It's Official: Borough's A&E Units Will Both Close

Campaigners now hope to fight plans in the courts

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As expected, plans to close A &E units at four local hospitals, including both hospitals within Hammersmith and Fulham have been rubber stamped by the Joint Committee of Primary Care Trusts at a public meeting held in Westminster on Tuesday February 19.

The decision means that any "blue light" emergencies - in other words anyone requiring an ambulance - within our borough will be taken to either Chelsea and Westminster, St Mary's in Paddington or further afield to West Middlesex in Isleworth.

Save Our Hospitals campaigners have vowed to fight on and say they now seeking a judicial review of the plans put forward by NHS NorthWest London.

This must be taken up by a local authority, but after campaigning for many months against the plans, Hammersmith and Fulham Council has performed an apparent U-turn and struck a deal with NHS North West London, so will not be taking further action.

However, in neighbouring Ealing, where Accident and Emergency services are to be closed at Ealing and Central Middlesex Hospitals, the council has said it will fight the plans.

Councillor Julian Bell, leader of Ealing Council, says:
" Despite the spin in the last couple of weeks implying hospital services have been saved, the people of this borough will not be hoodwinked.

" Following today’s decision, we are looking at all the options open to us to fight these plans and save our hospitals, including referring it to the secretary of state and challenging it through a judicial review."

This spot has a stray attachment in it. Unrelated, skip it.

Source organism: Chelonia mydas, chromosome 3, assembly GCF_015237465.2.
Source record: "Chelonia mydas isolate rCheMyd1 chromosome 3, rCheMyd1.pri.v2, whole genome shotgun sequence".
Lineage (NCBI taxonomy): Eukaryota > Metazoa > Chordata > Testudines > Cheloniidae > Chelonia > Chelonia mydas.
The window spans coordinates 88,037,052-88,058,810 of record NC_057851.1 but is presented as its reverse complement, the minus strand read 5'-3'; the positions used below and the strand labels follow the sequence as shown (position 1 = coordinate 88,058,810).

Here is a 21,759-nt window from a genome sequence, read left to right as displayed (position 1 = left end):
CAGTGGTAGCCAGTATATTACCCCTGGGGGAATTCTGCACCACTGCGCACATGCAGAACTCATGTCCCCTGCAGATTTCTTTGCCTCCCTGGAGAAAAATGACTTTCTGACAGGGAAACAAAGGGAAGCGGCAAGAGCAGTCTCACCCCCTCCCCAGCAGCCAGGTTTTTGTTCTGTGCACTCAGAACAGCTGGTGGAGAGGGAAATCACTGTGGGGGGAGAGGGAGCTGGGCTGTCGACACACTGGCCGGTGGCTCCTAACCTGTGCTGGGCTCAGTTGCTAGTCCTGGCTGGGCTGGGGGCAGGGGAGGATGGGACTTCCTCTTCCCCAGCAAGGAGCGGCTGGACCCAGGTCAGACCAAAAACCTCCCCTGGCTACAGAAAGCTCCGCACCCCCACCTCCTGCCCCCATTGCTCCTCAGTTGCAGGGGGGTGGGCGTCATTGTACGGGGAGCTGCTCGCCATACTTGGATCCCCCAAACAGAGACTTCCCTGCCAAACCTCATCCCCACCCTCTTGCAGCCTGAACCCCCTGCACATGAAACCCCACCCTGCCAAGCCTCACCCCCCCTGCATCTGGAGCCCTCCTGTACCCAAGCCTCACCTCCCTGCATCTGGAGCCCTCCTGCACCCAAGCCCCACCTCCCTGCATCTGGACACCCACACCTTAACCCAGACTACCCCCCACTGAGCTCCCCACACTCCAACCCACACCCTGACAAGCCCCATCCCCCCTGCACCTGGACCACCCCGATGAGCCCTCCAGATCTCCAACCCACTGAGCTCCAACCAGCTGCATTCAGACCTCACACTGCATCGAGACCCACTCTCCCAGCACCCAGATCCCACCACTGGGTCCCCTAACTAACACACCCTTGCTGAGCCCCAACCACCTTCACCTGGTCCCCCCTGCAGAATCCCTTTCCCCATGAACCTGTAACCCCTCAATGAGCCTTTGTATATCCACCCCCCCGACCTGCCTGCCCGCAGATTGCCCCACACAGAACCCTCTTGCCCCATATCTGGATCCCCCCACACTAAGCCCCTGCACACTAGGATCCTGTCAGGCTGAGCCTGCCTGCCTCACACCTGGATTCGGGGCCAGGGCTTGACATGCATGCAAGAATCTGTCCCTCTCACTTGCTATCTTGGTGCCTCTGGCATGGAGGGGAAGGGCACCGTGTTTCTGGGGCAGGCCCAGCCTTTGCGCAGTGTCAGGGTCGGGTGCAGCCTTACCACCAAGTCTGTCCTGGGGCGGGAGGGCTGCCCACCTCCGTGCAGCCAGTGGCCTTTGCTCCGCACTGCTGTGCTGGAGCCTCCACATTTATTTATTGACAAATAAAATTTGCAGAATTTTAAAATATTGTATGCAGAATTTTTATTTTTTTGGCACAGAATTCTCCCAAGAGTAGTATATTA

Under the plans, A &E departments will be closed and replaced with Urgent Care centres staffed by GPs and nurses, which are able to treat a limited range of non-life threatening illnesses and injuries.

Hammersmith Hospital in Shepherd's Bush will become a specialist hospital and its intensive care department will become a specialist unit.

Charing Cross will be demolished and replaced with a "specialist health and social care hospital" with no A&E services and the number of beds slashed from 500 to 60.

The new hospital will use only a small part of the current site - as little as one acre, or 3% of the space - with the remainder sold off to developers. Profit from the land sale will be used to help fund the new building.

Though no specific developers have been mentioned, St George, part of the giant Berkeley Group which already has a number of developments in the borough, is building Fulham Reach just yards away on the riverside, and it may well be interested in creating a second inland development, as it has in Fulham with Imperial Wharf and Chelsea Creek.

Hammersmith MP Andy Slaughter, who has led the local Save Our Hospitals campaign says: " This is the biggest hospital closure programme in the history of the NHS. It will put lives at risk across West London and will give a second class health service to two million people."

Save Our Hospitals is run by a group of local people along with the MP. You can find out more about the Save our Hospitals and offers your support at the website  and follow it on twitter, hashtag #Savehfhospitals.

You can read more about Hammersmith and Fulham Council's past opposition to the plans, when former Council Leader Stephen Greenhalgh said: "Removing all A&E services in my borough makes no sense" on its website at Save Charing Cross Hospital and Save Hammersmith Hospital.

February 20, 2013